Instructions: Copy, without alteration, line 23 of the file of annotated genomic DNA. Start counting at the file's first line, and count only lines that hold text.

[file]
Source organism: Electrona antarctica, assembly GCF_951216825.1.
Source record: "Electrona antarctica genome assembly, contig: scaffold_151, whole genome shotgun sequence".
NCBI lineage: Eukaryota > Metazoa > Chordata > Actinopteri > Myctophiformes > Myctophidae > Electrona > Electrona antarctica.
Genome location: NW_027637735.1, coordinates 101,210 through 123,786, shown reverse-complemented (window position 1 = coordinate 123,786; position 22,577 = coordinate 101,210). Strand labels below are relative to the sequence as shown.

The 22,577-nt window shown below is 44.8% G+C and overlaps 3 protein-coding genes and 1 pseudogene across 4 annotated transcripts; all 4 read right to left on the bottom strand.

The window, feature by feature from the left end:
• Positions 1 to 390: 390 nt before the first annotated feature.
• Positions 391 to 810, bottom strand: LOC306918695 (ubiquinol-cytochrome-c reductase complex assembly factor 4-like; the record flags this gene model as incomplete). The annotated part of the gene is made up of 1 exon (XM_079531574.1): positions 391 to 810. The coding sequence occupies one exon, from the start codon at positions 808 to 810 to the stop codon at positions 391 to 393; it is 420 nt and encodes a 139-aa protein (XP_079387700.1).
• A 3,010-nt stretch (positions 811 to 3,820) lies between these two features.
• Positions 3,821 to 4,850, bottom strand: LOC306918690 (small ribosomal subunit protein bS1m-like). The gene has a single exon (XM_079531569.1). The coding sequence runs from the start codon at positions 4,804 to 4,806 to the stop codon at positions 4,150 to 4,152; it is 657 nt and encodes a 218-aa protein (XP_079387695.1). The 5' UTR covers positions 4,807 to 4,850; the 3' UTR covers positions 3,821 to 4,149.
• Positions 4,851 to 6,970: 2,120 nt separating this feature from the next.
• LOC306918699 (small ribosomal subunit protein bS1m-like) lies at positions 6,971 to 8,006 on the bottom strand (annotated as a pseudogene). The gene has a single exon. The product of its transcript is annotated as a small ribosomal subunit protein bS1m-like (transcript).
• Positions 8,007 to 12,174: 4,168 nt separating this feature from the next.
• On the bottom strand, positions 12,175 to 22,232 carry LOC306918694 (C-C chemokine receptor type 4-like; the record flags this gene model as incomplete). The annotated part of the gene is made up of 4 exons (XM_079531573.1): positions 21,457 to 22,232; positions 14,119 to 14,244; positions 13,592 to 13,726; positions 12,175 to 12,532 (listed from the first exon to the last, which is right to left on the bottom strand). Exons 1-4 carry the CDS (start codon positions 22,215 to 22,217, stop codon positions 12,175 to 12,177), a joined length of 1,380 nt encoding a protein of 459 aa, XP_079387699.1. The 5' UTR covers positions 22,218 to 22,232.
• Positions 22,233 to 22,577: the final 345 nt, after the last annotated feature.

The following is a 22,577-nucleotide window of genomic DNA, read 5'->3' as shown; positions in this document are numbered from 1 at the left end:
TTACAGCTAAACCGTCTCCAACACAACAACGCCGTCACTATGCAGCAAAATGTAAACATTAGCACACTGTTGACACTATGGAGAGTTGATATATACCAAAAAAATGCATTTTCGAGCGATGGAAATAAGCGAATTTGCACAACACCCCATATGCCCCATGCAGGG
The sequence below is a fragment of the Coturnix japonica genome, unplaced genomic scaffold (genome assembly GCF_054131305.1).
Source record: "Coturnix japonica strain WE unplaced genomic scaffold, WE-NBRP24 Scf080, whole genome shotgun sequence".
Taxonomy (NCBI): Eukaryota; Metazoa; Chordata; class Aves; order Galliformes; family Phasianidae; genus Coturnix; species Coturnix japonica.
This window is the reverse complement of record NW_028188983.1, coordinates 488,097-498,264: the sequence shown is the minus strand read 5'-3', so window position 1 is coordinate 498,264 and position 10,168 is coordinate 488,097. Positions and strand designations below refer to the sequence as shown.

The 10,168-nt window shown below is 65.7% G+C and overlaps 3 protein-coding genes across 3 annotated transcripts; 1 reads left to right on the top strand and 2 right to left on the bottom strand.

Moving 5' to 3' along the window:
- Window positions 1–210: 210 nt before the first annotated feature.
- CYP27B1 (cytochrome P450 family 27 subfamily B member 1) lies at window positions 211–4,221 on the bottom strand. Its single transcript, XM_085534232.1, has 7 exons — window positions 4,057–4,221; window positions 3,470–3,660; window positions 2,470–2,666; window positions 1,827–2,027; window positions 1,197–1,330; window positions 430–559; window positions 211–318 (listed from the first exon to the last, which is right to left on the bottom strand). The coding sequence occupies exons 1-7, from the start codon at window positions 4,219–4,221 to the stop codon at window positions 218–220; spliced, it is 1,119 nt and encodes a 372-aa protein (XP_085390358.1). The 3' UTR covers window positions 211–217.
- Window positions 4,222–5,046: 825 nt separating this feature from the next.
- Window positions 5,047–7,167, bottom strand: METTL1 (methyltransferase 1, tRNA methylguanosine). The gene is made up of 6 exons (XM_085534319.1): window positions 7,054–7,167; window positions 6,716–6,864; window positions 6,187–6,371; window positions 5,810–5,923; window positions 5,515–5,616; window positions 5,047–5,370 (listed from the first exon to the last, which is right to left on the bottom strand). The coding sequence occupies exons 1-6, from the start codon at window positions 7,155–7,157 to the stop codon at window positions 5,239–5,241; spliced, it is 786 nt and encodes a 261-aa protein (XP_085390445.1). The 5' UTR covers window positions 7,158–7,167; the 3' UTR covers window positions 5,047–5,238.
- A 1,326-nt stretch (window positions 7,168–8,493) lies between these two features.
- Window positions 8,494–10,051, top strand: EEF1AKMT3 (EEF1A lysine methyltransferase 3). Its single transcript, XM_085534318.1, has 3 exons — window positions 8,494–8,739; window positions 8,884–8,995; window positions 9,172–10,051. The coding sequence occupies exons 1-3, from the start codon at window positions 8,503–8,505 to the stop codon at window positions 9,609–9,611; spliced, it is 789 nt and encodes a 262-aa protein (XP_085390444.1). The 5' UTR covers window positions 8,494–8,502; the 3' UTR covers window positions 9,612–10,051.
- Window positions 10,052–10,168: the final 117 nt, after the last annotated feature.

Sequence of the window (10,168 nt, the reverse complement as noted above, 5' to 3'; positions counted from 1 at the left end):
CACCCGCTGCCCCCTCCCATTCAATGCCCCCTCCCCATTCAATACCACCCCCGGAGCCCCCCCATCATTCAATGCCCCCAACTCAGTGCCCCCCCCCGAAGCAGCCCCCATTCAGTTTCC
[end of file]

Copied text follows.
Moving 5' to 3' along the window: